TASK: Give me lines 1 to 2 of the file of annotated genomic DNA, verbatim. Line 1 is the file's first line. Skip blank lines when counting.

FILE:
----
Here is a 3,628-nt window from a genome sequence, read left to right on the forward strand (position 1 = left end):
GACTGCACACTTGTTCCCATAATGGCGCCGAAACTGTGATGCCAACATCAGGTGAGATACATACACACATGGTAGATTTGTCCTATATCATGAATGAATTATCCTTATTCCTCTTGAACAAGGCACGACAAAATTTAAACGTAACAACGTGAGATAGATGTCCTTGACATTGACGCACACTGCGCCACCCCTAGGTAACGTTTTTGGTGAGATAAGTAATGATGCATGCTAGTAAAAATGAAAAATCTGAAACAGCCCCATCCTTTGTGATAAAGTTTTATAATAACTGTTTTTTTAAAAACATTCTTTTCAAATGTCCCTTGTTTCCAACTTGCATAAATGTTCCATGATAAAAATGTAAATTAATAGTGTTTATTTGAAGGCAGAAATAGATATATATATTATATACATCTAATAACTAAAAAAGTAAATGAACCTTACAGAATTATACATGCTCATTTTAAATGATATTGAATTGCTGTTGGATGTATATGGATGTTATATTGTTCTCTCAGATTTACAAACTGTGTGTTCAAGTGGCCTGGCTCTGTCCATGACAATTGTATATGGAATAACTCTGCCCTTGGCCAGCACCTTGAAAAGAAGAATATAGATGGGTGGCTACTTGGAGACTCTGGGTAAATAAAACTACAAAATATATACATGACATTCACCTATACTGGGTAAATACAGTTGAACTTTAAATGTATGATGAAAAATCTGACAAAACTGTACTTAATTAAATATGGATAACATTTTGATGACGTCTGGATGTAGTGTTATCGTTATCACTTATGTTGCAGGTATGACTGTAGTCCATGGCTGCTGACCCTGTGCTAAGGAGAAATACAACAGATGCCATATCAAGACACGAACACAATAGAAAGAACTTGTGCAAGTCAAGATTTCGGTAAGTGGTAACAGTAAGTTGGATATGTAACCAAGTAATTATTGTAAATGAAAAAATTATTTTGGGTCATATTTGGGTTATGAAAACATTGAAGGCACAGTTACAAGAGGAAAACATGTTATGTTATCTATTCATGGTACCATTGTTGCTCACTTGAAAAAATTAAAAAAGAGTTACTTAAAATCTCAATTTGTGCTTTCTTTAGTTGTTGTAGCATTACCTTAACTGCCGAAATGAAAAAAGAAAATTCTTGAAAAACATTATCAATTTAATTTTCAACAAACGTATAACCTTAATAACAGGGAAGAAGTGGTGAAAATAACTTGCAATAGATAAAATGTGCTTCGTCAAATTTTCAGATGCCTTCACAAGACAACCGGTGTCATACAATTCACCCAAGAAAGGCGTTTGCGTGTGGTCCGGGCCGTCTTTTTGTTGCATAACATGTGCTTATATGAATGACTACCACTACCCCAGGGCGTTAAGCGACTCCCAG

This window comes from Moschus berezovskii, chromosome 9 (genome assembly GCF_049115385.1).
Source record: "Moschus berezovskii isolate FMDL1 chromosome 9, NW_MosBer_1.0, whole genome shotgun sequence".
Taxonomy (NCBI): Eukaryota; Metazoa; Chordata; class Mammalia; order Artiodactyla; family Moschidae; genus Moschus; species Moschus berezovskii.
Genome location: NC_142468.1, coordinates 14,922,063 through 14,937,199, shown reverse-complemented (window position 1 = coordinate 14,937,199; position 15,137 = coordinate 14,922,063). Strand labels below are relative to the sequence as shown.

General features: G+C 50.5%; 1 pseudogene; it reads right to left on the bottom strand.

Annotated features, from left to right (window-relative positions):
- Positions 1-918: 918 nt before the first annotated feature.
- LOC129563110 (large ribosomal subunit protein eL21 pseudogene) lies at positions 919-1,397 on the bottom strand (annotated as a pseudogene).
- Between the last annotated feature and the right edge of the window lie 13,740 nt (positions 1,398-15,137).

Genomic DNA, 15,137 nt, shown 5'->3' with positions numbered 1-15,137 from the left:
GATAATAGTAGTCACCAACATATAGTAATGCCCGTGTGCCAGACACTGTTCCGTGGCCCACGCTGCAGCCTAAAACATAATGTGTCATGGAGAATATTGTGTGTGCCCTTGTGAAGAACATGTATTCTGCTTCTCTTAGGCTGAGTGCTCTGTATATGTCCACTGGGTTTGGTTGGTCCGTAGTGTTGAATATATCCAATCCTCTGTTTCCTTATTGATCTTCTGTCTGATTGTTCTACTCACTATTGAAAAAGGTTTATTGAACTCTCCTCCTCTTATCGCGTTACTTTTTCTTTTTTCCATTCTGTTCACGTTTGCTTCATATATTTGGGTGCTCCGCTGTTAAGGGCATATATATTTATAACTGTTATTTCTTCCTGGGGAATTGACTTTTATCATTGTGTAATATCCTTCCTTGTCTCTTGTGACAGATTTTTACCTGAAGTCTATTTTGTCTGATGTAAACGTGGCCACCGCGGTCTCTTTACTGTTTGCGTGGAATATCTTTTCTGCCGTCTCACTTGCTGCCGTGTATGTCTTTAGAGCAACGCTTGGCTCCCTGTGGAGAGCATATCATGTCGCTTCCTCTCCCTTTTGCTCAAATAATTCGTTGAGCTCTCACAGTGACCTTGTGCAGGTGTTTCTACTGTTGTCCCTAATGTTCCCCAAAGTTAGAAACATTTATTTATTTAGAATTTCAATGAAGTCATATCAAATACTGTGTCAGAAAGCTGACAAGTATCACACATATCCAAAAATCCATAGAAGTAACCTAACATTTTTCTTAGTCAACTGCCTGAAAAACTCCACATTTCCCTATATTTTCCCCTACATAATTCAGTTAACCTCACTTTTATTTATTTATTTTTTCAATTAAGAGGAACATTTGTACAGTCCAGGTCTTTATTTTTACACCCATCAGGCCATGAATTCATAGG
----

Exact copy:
Here is a 3,628-nt window from a genome sequence, read left to right on the forward strand (position 1 = left end):
GACTGCACACTTGTTCCCATAATGGCGCCGAAACTGTGATGCCAACATCAGGTGAGATACATACACACATGGTAGATTTGTCCTATATCATGAATGAATTATCCTTATTCCTCTTGAACAAGGCACGACAAAATTTAAACGTAACAACGTGAGATAGATGTCCTTGACATTGACGCACACTGCGCCACCCCTAGGTAACGTTTTTGGTGAGATAAGTAATGATGCATGCTAGTAAAAATGAAAAATCTGAAACAGCCCCATCCTTTGTGATAAAGTTTTATAATAACTGTTTTTTTAAAAACATTCTTTTCAAATGTCCCTTGTTTCCAACTTGCATAAATGTTCCATGATAAAAATGTAAATTAATAGTGTTTATTTGAAGGCAGAAATAGATATATATATTATATACATCTAATAACTAAAAAAGTAAATGAACCTTACAGAATTATACATGCTCATTTTAAATGATATTGAATTGCTGTTGGATGTATATGGATGTTATATTGTTCTCTCAGATTTACAAACTGTGTGTTCAAGTGGCCTGGCTCTGTCCATGACAATTGTATATGGAATAACTCTGCCCTTGGCCAGCACCTTGAAAAGAAGAATATAGATGGGTGGCTACTTGGAGACTCTGGGTAAATAAAACTACAAAATATATACATGACATTCACCTATACTGGGTAAATACAGTTGAACTTTAAATGTATGATGAAAAATCTGACAAAACTGTACTTAATTAAATATGGATAACATTTTGATGACGTCTGGATGTAGTGTTATCGTTATCACTTATGTTGCAGGTATGACTGTAGTCCATGGCTGCTGACCCTGTGCTAAGGAGAAATACAACAGATGCCATATCAAGACACGAACACAATAGAAAGAACTTGTGCAAGTCAAGATTTCGGTAAGTGGTAACAGTAAGTTGGATATGTAACCAAGTAATTATTGTAAATGAAAAAATTATTTTGGGTCATATTTGGGTTATGAAAACATTGAAGGCACAGTTACAAGAGGAAAACATGTTATGTTATCTATTCATGGTACCATTGTTGCTCACTTGAAAAAATTAAAAAAGAGTTACTTAAAATCTCAATTTGTGCTTTCTTTAGTTGTTGTAGCATTACCTTAACTGCCGAAATGAAAAAAGAAAATTCTTGAAAAACATTATCAATTTAATTTTCAACAAACGTATAACCTTAATAACAGGGAAGAAGTGGTGAAAATAACTTGCAATAGATAAAATGTGCTTCGTCAAATTTTCAGATGCCTTCACAAGACAACCGGTGTCATACAATTCACCCAAGAAAGGCGTTTGCGTGTGGTCCGGGCCGTCTTTTTGTTGCATAACATGTGCTTATATGAATGACTACCACTACCCCAGGGCGTTAAGCGACTCCCAG